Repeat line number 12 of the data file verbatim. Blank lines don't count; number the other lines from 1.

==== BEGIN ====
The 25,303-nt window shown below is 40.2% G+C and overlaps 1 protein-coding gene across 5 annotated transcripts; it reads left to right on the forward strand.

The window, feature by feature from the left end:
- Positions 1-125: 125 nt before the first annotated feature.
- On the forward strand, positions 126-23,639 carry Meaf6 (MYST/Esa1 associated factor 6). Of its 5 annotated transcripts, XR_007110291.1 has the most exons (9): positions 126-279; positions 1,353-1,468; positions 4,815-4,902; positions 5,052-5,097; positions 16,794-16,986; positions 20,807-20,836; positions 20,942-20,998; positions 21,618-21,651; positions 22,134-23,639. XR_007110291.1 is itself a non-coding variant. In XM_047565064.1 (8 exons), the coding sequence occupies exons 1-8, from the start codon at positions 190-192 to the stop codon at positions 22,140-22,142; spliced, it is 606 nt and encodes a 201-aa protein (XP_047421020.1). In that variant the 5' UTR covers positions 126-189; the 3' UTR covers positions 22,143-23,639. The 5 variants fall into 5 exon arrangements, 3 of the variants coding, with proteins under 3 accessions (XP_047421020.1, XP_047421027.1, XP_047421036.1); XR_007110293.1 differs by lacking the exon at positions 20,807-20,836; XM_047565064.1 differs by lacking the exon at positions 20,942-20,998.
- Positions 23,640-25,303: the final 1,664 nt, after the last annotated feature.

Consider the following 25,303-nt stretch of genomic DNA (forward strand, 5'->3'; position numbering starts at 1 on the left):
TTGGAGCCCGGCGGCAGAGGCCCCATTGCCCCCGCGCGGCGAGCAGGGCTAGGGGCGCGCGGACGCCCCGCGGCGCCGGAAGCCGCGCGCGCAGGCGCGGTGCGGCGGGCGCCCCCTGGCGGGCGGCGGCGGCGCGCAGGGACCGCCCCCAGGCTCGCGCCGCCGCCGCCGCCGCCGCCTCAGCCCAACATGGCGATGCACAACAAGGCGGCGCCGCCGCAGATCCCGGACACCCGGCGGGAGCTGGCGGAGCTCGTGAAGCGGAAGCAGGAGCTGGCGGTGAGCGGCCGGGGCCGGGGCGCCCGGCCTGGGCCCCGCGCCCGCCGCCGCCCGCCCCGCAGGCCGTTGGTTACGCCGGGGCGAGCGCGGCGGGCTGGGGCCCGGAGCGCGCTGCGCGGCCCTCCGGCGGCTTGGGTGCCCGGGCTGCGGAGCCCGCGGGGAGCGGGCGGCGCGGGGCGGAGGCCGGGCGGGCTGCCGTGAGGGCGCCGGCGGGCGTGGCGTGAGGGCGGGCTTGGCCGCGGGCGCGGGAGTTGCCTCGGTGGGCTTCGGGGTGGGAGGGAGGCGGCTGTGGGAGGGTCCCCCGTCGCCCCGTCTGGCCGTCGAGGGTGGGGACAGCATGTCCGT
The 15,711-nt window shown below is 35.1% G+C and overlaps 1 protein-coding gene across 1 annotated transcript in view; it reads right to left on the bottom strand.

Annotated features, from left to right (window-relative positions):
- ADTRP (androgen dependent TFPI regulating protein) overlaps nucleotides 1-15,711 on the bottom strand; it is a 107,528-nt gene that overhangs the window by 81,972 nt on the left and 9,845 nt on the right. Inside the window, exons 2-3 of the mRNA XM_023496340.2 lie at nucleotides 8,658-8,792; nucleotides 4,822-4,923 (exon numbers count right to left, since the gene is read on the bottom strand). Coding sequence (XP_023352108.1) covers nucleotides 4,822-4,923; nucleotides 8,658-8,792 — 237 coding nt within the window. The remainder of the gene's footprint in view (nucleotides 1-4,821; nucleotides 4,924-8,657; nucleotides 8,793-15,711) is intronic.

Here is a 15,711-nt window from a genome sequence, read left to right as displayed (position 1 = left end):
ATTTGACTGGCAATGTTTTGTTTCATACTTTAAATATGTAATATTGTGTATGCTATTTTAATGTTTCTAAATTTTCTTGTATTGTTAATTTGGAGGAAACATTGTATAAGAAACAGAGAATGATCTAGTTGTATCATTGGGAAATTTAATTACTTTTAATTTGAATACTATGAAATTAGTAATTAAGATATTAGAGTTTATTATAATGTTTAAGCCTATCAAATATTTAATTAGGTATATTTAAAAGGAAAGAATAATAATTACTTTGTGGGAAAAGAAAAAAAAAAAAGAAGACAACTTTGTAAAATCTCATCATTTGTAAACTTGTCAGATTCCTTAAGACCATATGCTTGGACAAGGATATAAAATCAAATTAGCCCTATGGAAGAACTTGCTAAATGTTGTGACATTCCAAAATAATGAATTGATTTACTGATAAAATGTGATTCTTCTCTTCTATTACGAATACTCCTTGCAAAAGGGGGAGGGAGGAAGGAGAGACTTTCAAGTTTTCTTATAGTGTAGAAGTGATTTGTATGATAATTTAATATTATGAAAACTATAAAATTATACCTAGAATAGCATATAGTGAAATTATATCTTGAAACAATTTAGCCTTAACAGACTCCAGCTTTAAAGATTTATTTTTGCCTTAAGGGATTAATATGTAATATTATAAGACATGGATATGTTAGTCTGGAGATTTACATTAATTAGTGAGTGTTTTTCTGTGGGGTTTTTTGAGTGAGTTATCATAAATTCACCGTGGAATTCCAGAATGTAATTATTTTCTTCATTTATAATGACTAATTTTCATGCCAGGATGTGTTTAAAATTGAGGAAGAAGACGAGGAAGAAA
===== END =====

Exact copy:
ATTTGACTGGCAATGTTTTGTTTCATACTTTAAATATGTAATATTGTGTATGCTATTTTAATGTTTCTAAATTTTCTTGTATTGTTAATTTGGAGGAAACATTGTATAAGAAACAGAGAATGATCTAGTTGTATCATTGGGAAATTTAATTACTTTTAATTTGAATACTATGAAATTAGTAATTAAGATATTAGAGTTTATTATAATGTTTAAGCCTATCAAATATTTAATTAGGTATATTTAAAAGGAAAGAATAATAATTACTTTGTGGGAAAAGAAAAAAAAAAAAGAAGACAACTTTGTAAAATCTCATCATTTGTAAACTTGTCAGATTCCTTAAGACCATATGCTTGGACAAGGATATAAAATCAAATTAGCCCTATGGAAGAACTTGCTAAATGTTGTGACATTCCAAAATAATGAATTGATTTACTGATAAAATGTGATTCTTCTCTTCTATTACGAATACTCCTTGCAAAAGGGGGAGGGAGGAAGGAGAGACTTTCAAGTTTTCTTATAGTGTAGAAGTGATTTGTATGATAATTTAATATTATGAAAACTATAAAATTATACCTAGAATAGCATATAGTGAAATTATATCTTGAAACAATTTAGCCTTAACAGACTCCAGCTTTAAAGATTTATTTTTGCCTTAAGGGATTAATATGTAATATTATAAGACATGGATATGTTAGTCTGGAGATTTACATTAATTAGTGAGTGTTTTTCTGTGGGGTTTTTTGAGTGAGTTATCATAAATTCACCGTGGAATTCCAGAATGTAATTATTTTCTTCATTTATAATGACTAATTTTCATGCCAGGATGTGTTTAAAATTGAGGAAGAAGACGAGGAAGAAA